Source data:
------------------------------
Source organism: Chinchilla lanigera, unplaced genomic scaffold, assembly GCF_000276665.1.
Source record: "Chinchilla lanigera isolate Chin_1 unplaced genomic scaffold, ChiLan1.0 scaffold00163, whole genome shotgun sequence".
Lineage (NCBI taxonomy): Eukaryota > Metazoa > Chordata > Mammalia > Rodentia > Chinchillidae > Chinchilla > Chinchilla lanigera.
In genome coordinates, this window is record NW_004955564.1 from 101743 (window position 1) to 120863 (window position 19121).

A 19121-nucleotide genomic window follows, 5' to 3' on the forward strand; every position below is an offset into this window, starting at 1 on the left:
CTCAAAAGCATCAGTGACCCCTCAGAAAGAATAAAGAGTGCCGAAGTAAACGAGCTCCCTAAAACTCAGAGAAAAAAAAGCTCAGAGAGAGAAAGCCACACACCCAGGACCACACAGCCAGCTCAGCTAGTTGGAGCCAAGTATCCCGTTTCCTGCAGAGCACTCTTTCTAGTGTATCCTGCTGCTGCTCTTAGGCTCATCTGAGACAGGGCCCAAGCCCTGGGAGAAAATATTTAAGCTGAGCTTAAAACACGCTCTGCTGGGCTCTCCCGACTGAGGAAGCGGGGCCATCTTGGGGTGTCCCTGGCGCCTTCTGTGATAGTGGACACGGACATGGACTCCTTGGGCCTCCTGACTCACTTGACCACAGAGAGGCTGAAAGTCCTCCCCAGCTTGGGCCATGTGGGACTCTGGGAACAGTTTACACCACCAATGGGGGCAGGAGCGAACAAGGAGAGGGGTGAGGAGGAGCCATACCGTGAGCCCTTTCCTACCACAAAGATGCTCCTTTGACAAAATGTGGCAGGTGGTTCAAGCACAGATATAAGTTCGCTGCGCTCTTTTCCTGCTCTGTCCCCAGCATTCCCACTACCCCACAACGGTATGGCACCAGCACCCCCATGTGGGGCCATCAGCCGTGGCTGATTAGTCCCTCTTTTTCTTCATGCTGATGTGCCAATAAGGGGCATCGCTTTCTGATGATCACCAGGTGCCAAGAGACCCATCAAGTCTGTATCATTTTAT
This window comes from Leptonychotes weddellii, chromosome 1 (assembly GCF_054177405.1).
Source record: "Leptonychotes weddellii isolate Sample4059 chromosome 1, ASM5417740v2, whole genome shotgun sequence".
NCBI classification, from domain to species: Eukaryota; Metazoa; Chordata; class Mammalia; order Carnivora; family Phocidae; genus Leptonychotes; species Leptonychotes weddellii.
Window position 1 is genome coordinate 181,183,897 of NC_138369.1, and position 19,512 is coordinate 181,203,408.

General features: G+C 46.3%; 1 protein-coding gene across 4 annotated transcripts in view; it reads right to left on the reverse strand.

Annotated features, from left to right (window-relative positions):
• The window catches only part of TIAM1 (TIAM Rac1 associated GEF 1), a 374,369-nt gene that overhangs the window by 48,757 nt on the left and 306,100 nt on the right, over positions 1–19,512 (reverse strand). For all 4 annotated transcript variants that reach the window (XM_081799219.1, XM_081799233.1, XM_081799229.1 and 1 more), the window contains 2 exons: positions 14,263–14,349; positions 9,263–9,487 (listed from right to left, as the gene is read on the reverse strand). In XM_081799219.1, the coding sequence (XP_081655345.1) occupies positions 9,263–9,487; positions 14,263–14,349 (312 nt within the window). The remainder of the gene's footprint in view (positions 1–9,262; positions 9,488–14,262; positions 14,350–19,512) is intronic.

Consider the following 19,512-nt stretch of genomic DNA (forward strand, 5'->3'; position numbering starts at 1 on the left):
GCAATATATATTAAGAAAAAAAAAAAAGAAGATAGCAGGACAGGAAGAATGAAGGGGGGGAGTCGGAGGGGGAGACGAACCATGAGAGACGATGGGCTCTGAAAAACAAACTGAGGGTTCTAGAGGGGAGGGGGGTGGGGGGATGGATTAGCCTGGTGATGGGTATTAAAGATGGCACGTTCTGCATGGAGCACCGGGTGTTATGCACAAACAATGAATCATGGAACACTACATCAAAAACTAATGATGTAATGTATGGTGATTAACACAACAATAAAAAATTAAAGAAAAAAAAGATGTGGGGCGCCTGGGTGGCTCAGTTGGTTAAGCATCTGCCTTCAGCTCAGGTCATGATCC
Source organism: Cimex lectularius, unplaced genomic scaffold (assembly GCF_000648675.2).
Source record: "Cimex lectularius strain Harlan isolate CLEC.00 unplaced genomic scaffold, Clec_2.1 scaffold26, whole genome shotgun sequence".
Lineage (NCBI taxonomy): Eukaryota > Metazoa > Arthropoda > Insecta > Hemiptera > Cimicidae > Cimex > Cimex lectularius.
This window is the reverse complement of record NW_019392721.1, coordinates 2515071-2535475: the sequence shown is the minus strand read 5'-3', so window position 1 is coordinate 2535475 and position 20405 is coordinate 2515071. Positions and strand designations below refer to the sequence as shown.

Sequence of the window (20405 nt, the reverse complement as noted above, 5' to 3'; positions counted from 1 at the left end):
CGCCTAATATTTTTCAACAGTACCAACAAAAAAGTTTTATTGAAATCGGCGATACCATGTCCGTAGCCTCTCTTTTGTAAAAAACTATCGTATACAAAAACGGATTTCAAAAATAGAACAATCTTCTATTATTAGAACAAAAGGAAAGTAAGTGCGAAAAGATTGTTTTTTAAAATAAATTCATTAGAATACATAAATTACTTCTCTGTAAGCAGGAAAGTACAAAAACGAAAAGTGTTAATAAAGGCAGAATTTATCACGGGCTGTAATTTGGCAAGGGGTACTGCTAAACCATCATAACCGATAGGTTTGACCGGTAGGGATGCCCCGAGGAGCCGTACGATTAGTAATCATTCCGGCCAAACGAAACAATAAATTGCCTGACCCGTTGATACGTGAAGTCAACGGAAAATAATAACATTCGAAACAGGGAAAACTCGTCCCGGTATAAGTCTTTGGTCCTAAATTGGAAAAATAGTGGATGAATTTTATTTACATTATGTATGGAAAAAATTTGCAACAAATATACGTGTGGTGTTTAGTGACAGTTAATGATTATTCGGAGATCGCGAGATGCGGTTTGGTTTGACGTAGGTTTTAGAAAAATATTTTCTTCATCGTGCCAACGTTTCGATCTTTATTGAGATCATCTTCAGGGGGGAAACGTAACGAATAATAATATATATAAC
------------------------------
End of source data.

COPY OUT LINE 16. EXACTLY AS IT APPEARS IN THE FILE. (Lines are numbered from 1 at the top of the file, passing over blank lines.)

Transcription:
Source organism: Cimex lectularius, unplaced genomic scaffold (assembly GCF_000648675.2).